In one version in my mind we’re all morons Jake.  Then I think it’s maybe only 8 out of 10. Then I back off it completely …in case I’m really one of the 8 and too dumb to know it.

Once most humans realize they exist, they will spend the rest of their lives trying not to be alone inside their heads. Without that outside reference we couldn't even conceive of fitting in to our systems of organizing towards a collective purpose. But, we couldn't reject that concept either in favor of an individualistic existence. Contrast requires the existence of multiple elements. And, in developing those concepts we create complex layers of contrast for newly discovered selves to play in.

The best people I know are the ones I chose and those who chose me. The connections memberships establish come with pitfalls to always be mindful of. They can foster shallow perspectives, but they also give birth to personal purpose/mission. When you can relate to this in others it adds another layer of meaning to life.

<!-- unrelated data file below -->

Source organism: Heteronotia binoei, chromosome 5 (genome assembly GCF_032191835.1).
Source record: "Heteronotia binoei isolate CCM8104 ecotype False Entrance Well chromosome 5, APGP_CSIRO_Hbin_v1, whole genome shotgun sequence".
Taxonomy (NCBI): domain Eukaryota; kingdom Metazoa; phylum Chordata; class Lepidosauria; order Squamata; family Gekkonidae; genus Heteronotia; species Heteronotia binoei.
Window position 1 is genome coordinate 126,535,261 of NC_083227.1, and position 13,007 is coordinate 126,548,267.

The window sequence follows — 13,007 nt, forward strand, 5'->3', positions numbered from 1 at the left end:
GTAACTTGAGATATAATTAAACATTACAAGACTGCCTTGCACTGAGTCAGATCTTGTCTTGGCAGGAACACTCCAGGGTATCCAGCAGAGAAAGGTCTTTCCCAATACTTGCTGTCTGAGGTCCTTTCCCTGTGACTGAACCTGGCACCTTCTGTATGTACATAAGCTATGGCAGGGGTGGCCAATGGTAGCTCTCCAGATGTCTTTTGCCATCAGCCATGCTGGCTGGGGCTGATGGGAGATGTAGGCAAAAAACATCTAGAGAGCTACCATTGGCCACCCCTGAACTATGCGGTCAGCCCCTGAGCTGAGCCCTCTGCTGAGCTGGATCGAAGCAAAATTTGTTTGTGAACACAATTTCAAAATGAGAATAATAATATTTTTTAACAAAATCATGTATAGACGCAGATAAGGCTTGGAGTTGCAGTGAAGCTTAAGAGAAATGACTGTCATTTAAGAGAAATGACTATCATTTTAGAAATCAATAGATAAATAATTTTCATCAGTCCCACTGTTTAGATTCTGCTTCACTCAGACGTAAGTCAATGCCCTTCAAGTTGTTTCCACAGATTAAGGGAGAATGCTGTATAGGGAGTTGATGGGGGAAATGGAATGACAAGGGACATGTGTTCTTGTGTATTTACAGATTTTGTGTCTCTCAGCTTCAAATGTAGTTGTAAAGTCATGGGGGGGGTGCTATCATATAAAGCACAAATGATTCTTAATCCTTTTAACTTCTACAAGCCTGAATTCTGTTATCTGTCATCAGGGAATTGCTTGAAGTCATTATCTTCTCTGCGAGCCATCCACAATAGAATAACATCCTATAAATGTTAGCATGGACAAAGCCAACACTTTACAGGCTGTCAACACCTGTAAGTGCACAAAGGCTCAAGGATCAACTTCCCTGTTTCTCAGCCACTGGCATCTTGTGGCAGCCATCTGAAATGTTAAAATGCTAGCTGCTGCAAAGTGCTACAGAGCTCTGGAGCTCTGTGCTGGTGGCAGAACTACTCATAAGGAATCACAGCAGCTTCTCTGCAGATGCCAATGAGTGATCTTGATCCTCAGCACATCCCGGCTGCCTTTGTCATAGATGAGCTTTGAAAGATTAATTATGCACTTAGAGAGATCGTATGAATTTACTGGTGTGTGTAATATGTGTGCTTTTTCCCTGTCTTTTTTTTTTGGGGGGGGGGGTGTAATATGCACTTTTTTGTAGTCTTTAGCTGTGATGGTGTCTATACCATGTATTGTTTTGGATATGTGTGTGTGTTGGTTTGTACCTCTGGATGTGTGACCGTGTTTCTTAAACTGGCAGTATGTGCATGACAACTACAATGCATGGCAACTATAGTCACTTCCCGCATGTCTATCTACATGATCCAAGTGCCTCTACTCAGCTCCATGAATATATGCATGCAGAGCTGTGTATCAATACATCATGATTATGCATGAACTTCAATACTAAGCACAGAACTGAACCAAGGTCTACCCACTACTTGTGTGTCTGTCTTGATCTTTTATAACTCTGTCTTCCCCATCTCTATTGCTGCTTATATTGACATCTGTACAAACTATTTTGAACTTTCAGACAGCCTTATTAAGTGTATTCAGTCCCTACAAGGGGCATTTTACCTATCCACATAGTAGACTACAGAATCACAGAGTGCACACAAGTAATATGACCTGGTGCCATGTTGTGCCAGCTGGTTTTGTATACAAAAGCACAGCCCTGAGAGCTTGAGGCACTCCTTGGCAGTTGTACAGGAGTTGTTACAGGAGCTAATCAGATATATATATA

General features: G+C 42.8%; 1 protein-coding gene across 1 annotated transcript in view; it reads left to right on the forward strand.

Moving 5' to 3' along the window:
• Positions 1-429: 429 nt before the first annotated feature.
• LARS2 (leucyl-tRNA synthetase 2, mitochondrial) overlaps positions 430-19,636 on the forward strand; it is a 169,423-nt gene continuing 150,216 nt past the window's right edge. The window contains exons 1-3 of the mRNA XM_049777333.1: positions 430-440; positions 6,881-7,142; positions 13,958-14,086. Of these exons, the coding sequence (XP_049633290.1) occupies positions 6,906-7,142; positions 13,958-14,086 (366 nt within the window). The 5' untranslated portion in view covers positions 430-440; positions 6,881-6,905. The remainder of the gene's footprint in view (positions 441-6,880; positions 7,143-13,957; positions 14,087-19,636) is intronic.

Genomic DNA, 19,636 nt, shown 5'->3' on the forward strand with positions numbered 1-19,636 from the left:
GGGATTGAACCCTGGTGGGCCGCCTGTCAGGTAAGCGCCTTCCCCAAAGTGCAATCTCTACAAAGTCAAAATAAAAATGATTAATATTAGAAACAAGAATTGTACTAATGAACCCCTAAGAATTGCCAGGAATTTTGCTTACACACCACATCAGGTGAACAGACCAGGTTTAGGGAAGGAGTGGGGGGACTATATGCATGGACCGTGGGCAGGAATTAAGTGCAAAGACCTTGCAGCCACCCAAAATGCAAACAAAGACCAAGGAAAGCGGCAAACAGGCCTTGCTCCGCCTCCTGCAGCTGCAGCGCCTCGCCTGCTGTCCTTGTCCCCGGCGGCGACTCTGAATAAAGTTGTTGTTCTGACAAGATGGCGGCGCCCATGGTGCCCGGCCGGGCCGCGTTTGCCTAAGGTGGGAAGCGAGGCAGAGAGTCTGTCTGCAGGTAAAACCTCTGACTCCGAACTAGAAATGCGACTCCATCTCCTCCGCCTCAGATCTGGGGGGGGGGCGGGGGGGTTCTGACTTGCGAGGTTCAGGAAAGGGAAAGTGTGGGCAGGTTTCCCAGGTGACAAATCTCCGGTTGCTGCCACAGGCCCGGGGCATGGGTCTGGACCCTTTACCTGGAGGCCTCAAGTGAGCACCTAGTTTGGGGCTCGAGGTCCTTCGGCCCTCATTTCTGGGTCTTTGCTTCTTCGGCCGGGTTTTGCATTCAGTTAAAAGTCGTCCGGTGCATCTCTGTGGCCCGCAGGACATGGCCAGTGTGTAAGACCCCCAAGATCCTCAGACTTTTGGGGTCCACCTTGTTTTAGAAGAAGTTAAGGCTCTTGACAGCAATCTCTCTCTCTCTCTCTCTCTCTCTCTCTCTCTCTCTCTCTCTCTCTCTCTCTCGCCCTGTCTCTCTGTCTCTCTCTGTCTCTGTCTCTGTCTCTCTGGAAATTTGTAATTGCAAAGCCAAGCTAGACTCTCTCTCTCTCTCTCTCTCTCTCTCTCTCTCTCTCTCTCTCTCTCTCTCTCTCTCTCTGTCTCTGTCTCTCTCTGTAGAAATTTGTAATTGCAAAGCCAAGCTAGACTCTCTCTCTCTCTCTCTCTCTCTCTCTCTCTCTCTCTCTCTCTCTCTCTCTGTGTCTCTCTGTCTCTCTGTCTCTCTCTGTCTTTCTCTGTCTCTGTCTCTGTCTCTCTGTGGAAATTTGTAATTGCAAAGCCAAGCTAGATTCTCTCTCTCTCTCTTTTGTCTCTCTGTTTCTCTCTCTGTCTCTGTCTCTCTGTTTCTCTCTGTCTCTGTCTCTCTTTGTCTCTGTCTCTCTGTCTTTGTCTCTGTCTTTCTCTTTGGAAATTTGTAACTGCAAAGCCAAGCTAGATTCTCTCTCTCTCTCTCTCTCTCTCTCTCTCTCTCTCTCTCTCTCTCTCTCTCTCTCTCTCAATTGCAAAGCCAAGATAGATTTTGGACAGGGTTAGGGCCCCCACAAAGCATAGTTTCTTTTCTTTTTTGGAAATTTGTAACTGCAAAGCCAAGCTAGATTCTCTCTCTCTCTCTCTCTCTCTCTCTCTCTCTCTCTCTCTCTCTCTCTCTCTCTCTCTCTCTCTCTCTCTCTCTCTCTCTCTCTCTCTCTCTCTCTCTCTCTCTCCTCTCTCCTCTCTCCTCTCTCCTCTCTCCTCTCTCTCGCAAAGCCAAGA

Belonging to anything shouldn't solely define anyone though…because it is manufactured. That is difficult to continually validate when people are so very dynamic beings. However, I think it does allow important access to experiences through doorways that are otherwise closed. What people can accomplish when together is downright amazing. You don't want to be completely locked out of that either. Just have to have to be comfortable managing the movement in and out of multiple perspectives all the time to keep a grip on it.

-Billy G.

Travis said...

I want to be different. Like that guy over there. I want to be unique like everybody else.

Josh Kruschke said...

First off, by Rory's/MacYoung's definition, I'm an AssHole. I don't cultivate friendships or seem to want them. 
I've also noticed that I have strong misanthropic tendencies; hell I barely trust myself to do the right thing.

What I've observed/noticed is that groups of any size, small to governments/societies, can be very dangerious when combind with groupthink.

That the groups who perform and thrive the best are the ones that cultivate strong individuals that can survive outside of or with out the group.

Those groups that promote groupthink at the small end of the scale leads to cults and group monkey dance* like behaviour and on the large end of the scale leads to wars of agression and genocide.

We can't just build groups or join them without keeping this in mind. Just because you might have the best intentions doesn't mean those around you do.

Just some thoughts,

*To use Rory's terminology again.